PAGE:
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by Ann Abbott

As you know, I think that when we teach Spanish community service learning (CSL), we need to also teach our students professional skills. One very important skill is know when and how to say thank you to the people you work with in the community.

However, as always, separating professional skills from language and culture is almost always impossible. They go together. And when they go together well, you really stand out. And sometimes all it takes it just one little correction to make everything perfect.

Recently, I received a note from a student who did so many things right:
When she dropped off the forms I needed to submit her letter of recommendation, she added a personal note. Nice.She addressed me as Profesora. I wouldn't have minded if this former student had called me Ann, but she didn't know that. I like that she used "Profesora" to be safe and professional.She wrote in Spanish! A note in English wouldn't have seemed unprofessional to me…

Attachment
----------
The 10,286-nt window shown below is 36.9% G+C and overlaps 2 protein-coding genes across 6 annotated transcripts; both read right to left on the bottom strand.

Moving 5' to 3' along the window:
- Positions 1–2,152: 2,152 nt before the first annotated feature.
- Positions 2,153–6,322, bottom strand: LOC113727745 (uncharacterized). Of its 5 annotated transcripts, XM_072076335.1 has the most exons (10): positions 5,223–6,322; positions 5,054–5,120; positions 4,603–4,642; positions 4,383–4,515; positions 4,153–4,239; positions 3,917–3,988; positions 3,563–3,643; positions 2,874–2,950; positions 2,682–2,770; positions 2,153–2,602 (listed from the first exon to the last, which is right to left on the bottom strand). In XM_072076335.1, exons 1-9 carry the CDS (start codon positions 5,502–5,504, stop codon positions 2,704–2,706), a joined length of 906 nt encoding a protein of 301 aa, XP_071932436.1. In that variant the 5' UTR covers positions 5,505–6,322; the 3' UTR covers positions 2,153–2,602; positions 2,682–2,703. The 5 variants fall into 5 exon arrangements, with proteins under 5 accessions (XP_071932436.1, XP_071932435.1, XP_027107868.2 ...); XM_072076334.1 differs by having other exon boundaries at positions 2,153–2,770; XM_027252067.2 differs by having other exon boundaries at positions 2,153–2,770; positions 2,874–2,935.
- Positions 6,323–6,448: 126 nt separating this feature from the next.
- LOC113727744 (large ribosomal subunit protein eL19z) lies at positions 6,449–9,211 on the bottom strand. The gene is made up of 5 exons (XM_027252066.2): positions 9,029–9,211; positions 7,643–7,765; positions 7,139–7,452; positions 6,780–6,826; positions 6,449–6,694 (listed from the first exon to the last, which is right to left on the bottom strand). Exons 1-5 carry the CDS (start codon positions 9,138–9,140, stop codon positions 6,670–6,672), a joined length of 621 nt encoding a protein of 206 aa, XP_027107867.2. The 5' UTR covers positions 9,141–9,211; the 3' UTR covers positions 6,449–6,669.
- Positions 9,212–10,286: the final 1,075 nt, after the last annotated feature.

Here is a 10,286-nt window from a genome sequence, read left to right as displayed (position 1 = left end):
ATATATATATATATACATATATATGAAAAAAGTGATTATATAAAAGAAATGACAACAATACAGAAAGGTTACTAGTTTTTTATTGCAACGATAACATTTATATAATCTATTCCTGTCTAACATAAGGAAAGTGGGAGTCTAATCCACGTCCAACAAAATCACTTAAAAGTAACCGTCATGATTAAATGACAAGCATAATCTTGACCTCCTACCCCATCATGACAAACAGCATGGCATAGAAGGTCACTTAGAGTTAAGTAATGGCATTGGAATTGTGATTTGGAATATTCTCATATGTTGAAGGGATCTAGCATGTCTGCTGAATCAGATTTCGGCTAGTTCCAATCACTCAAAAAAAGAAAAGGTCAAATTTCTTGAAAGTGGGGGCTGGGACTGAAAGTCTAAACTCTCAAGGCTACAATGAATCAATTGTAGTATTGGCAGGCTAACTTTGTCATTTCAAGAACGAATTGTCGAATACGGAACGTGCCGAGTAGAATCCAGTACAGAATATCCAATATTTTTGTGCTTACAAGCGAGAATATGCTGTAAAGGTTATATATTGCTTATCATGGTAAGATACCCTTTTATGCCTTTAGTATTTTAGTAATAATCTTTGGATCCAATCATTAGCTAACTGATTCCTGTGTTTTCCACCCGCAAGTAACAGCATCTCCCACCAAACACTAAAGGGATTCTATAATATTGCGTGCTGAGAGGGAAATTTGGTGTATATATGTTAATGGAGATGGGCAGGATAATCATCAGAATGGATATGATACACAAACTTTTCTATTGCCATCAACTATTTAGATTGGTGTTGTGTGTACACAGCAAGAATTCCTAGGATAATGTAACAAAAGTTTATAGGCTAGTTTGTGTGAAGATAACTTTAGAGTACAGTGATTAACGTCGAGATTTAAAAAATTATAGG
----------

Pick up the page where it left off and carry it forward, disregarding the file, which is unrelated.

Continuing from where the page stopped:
Honduran Coup: Information for Spanish Community Service-Learning Students

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by Ann Abbott Globalization101.org is a great resource for instructors and students. It provides an even-handed and thorough discussion of the basics of globalization and issue briefs on discrete points that illuminate the workings of globalization in one specific region or on a specific issue. Since our Spanish community service-learning (CSL) students deal with many recent immigrations, knowledge about globalization can help them put these population movements into perspective. I received Globalization 101's newsletter today, and they announced several new and fascinating "news analyses," including one about the Honduran Coup: A Coup in Honduras, A Polarized Society, which analyzes the recent coup and the subsequent international response. Although smaller in number than immigrants from Mexico and Guatemala, Illinois does have many Honduran immigrants. (You can use US Census data to find information about the number of Hondurans in your community.) If your students work …